We were back out with photographer Nicholas Lee from PicNick
on a steelwool photography quest. This time to try some different effects using some of the same tools but with a few new add-ons.
Still using the same rig as I've shown before in my how-to post “Sparking Interest and Sharing Ideas”
, we added a soup can with both ends removed together with the fire poi to see if we could tone down the light cast by the burning wool and get a stronger effect from the fire poi instead.
If you look to the left, the fire poi is quite obvious and the soup can has reduced the light from the burning wool as I had predicted. It also reduced the amount of sparks that the wool gives off due to the reduced amount of oxygen that it receives.
Here the fire poi went out rather unexpectedly and you can see I didn't account for the shadow of Nick's tripod, so there were a couple of fails. Yet it shows that the soup does reduce the light from the burning wool and still creates some interesting effects.
These were all shots in a tight space trying slightly different techniques and seeing how it might affect the end results.
Here are the most obvious comparisons. With the soup can and fire poi on the left, just with the soup can in the centre and my standard rig on its own for the one on the right.
Here were a couple of attempts to do a globe with the soup can in place. I liked the way it toned down the light, yet it does lose some of the dramatic effect that the burning wool in just the basket creates.
See what I mean? This photo much like many I've done before really has the larger shower of sparks that spread much further out.
Our final shot of the night was this by the big gun. As I try to promote this art form, I also wish to promote the safety for the people doing it. That bright streak is a spark that came darn close to hitting the UV filter that I have on my lens to protect it. The UV filter was only around $20 and yes, easy to replace and would have needed to be replaced should that spark have flown only a tiny bit closer. The burning wool is 1000 degrees Celsius and capable of scarring glass. So a few words to the wise…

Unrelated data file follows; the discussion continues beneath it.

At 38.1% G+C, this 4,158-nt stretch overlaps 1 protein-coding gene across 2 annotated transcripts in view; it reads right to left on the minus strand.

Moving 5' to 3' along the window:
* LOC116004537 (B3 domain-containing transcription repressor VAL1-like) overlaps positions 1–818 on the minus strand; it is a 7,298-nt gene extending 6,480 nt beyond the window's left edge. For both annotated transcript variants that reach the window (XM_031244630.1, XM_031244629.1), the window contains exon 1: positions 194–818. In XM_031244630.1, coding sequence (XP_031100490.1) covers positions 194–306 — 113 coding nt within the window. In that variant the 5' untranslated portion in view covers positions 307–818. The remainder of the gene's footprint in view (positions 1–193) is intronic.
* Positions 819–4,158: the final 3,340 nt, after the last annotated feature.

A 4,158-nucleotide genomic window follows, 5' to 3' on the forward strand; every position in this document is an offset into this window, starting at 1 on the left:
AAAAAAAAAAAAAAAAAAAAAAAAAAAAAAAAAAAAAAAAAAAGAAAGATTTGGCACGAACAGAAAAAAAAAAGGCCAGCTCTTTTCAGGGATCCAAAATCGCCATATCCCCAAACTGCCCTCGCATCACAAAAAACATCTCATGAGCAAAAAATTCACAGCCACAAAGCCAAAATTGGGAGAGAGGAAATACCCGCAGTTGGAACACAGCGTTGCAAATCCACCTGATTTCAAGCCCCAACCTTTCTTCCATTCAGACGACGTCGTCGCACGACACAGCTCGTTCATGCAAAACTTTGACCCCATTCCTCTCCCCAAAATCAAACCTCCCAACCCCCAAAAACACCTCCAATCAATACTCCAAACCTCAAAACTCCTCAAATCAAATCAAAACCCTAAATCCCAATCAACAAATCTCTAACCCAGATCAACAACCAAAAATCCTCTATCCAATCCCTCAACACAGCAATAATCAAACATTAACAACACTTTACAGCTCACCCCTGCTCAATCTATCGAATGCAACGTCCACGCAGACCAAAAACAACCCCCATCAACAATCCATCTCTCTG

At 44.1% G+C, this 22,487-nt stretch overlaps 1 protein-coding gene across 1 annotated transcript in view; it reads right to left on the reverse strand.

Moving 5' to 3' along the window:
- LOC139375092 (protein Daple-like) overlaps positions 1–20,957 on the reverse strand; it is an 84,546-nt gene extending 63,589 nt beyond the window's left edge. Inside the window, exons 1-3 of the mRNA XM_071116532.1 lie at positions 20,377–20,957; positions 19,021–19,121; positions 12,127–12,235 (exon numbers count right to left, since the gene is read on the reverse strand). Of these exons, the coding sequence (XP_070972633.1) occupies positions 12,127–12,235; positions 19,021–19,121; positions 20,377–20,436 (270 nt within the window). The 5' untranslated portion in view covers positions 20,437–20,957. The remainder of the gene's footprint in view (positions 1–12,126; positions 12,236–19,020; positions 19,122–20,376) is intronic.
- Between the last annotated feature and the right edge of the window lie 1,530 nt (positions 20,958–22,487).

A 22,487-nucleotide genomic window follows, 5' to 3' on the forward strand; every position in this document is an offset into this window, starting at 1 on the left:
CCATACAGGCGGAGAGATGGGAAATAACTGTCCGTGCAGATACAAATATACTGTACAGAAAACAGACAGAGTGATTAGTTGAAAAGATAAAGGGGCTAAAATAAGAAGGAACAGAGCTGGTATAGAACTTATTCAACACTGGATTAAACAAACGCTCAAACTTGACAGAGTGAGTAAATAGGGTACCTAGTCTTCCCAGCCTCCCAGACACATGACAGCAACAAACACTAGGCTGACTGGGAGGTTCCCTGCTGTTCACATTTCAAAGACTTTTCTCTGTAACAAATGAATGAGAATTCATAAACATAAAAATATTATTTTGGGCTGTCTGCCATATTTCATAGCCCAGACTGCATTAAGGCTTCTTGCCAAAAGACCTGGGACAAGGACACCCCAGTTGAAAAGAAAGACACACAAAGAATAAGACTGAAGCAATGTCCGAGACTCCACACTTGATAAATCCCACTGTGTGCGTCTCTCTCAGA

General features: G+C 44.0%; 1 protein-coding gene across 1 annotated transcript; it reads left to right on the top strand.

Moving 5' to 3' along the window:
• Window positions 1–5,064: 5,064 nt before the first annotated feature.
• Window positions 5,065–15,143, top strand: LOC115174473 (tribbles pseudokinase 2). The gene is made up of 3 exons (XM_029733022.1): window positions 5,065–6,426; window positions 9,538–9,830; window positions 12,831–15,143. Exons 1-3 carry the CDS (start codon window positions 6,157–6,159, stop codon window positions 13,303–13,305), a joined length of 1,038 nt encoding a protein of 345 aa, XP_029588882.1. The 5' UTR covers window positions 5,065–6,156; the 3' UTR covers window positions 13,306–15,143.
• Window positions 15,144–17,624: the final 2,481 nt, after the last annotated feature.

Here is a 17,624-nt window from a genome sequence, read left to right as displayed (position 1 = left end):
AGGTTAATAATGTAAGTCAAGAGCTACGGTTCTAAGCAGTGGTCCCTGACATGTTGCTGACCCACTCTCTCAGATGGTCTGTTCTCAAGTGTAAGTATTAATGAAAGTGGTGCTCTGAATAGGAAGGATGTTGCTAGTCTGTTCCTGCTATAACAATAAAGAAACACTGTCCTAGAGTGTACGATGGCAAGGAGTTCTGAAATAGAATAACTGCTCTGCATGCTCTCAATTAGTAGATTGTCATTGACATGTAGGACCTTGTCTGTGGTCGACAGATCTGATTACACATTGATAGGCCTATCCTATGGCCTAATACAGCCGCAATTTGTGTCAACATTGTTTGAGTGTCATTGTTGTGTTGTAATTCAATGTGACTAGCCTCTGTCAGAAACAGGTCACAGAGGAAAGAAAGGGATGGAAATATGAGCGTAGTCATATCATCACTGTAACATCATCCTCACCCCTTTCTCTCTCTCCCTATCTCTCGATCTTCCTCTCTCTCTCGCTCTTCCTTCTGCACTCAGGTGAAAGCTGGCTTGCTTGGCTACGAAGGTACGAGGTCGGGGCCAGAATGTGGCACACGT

1) Wide angle is cool, just make sure you don't bring the camera in so close that it is at risk.
2) A cheap filter is far easier to replace than a costly lens, so use one if there is even a remote chance of a stray spark getting near.
3) Using a whisk as shown in many of the how-to videos on YouTube isn't the best way to go. The wool burns down and becomes smaller till the whisk no longer holds it, allowing the last chunk to fly out and you will have absolutely no control on what direction that will be in. If you can't find a basket like I'm using, I suggest fashioning some rat wire to the end of the whisk to keep that from happening.
Please be sure to play safe and avoid setting your surrounding environment on fire even as you keep yourself and your equipment safe. If you’ve enjoyed these images, I suggest you check out the FB page Steelwool Photography Global
. You don't have to make the art to join. We always appreciate any kudos, constructive criticism, ideas and suggestions.
As always, I welcome comments below and if you would like to have some of your steelwool photos featured here with a write-up and links to see more of your work, be sure to contact us. Just use the link at the top of the page that says "Get in Touch".